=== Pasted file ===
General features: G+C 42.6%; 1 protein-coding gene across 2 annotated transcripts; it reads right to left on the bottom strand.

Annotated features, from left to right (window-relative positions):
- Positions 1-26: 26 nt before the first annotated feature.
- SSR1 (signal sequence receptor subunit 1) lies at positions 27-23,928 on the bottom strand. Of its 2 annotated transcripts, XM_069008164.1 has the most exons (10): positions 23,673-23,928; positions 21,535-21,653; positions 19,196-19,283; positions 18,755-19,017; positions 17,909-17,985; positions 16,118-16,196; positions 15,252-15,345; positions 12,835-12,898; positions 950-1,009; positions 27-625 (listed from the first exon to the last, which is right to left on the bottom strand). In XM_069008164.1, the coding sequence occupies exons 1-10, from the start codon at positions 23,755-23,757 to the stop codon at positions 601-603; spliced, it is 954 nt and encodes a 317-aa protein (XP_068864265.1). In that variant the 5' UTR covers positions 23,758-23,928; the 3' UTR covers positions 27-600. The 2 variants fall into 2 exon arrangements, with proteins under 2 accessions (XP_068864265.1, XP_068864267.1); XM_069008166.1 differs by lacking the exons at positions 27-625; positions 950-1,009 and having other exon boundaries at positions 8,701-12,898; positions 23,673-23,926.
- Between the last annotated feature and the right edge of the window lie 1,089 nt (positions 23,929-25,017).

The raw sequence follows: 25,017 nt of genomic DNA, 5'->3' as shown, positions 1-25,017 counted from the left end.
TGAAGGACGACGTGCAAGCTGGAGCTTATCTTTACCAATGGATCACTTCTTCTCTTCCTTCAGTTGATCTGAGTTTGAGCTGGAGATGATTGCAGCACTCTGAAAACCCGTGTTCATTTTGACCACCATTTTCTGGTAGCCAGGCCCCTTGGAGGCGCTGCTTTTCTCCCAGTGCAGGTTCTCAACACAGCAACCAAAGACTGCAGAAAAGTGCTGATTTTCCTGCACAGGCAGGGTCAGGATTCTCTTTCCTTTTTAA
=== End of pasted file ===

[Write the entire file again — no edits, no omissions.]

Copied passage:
General features: G+C 42.6%; 1 protein-coding gene across 2 annotated transcripts; it reads right to left on the bottom strand.

Annotated features, from left to right (window-relative positions):
- Positions 1-26: 26 nt before the first annotated feature.
- SSR1 (signal sequence receptor subunit 1) lies at positions 27-23,928 on the bottom strand. Of its 2 annotated transcripts, XM_069008164.1 has the most exons (10): positions 23,673-23,928; positions 21,535-21,653; positions 19,196-19,283; positions 18,755-19,017; positions 17,909-17,985; positions 16,118-16,196; positions 15,252-15,345; positions 12,835-12,898; positions 950-1,009; positions 27-625 (listed from the first exon to the last, which is right to left on the bottom strand). In XM_069008164.1, the coding sequence occupies exons 1-10, from the start codon at positions 23,755-23,757 to the stop codon at positions 601-603; spliced, it is 954 nt and encodes a 317-aa protein (XP_068864265.1). In that variant the 5' UTR covers positions 23,758-23,928; the 3' UTR covers positions 27-600. The 2 variants fall into 2 exon arrangements, with proteins under 2 accessions (XP_068864265.1, XP_068864267.1); XM_069008166.1 differs by lacking the exons at positions 27-625; positions 950-1,009 and having other exon boundaries at positions 8,701-12,898; positions 23,673-23,926.
- Between the last annotated feature and the right edge of the window lie 1,089 nt (positions 23,929-25,017).

The raw sequence follows: 25,017 nt of genomic DNA, 5'->3' as shown, positions 1-25,017 counted from the left end.
TGAAGGACGACGTGCAAGCTGGAGCTTATCTTTACCAATGGATCACTTCTTCTCTTCCTTCAGTTGATCTGAGTTTGAGCTGGAGATGATTGCAGCACTCTGAAAACCCGTGTTCATTTTGACCACCATTTTCTGGTAGCCAGGCCCCTTGGAGGCGCTGCTTTTCTCCCAGTGCAGGTTCTCAACACAGCAACCAAAGACTGCAGAAAAGTGCTGATTTTCCTGCACAGGCAGGGTCAGGATTCTCTTTCCTTTTTAA